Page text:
So with your unique personality and gift blend, what does service in the body of Christ look like for you? We have many options with our time. Next month we’re going to explore how our unique gift sets and personalities mesh together for service.

But for now, let’s answer one more incredibly important question:

Why me?

Why will we want to look for all the ways that we can serve Jesus both in our everyday lives as well as in the church? Let’s listen to the apostle Paul again: “Christ’s love compels us, because we are convinced that one died for all, and therefore all died. And he died for all, that those who live should no longer live for themselves but for him who died for them and was raised again” (2 Corinthians 5:14,15).

Can you see the “why”? We’re compelled, but not in a forced way. We’re compelled in the sense that it’s the only thing we feel like doing. By what are we compelled? Christ’s love. I will respond in proportion to the love and sacrifice someone shows to me. If you buy me a cup of coffee, I will shake your hand. If you pay off the mortgage on my house, I will kiss your feet! (Well, that may be an exaggeration.) But if you suffer hell for me? Wow! There is nothing I wouldn’t do for you. And that’s what Jesus did—suffered hell for us. That’s Christ’s love. Isn’t it compelling? I want to live for him not because I have to, but because I’ve never experienced any love greater than his!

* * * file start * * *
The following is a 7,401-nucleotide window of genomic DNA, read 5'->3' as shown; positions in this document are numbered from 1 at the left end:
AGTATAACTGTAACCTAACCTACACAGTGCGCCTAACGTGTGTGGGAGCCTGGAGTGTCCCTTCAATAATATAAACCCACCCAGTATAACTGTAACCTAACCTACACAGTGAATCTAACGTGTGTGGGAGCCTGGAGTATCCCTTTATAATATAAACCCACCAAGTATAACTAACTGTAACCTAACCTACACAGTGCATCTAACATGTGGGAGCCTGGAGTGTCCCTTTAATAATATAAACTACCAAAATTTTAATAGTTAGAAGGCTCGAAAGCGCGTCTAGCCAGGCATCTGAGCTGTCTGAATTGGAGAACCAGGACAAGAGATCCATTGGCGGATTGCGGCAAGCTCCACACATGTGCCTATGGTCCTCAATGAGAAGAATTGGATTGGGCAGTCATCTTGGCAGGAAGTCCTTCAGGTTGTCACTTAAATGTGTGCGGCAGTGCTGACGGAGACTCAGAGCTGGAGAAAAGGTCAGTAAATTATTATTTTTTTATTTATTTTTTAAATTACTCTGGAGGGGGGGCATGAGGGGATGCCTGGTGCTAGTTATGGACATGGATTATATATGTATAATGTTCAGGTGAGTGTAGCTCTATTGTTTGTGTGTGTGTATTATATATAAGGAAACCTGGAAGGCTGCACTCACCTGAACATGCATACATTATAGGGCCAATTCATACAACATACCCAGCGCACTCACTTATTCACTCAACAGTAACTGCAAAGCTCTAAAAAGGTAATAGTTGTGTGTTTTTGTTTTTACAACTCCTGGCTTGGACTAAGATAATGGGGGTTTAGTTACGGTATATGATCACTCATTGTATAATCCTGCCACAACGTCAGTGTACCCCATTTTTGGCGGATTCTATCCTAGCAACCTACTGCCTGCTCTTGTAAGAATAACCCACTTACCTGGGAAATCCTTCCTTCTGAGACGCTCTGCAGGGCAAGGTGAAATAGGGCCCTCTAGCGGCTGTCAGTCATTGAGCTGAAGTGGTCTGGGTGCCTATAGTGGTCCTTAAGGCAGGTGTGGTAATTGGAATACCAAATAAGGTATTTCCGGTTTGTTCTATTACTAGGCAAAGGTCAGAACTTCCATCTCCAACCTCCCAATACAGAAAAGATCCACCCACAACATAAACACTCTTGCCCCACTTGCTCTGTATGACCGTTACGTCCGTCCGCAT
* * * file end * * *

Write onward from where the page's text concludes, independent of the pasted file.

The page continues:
And you have all you need to live for him. God equips you by his Word through the called workers he has given. God has knit you together in the perfect way for his service and made you part of his body. God compels you to use those gifts, not by force, but by his infinite love. Through all of that God turns our questions of “Who’s going to do it?” or “Who me?” or “Why me?” into a statement: “Here am I. Send me!”

David Scharf is a professor at Martin Luther College, New Ulm, Minnesota.

This is part one in a two-part series on serving Christ and his church.

 

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Author: David G. Scharf
Volume 103, Number 6
Issue: June 2016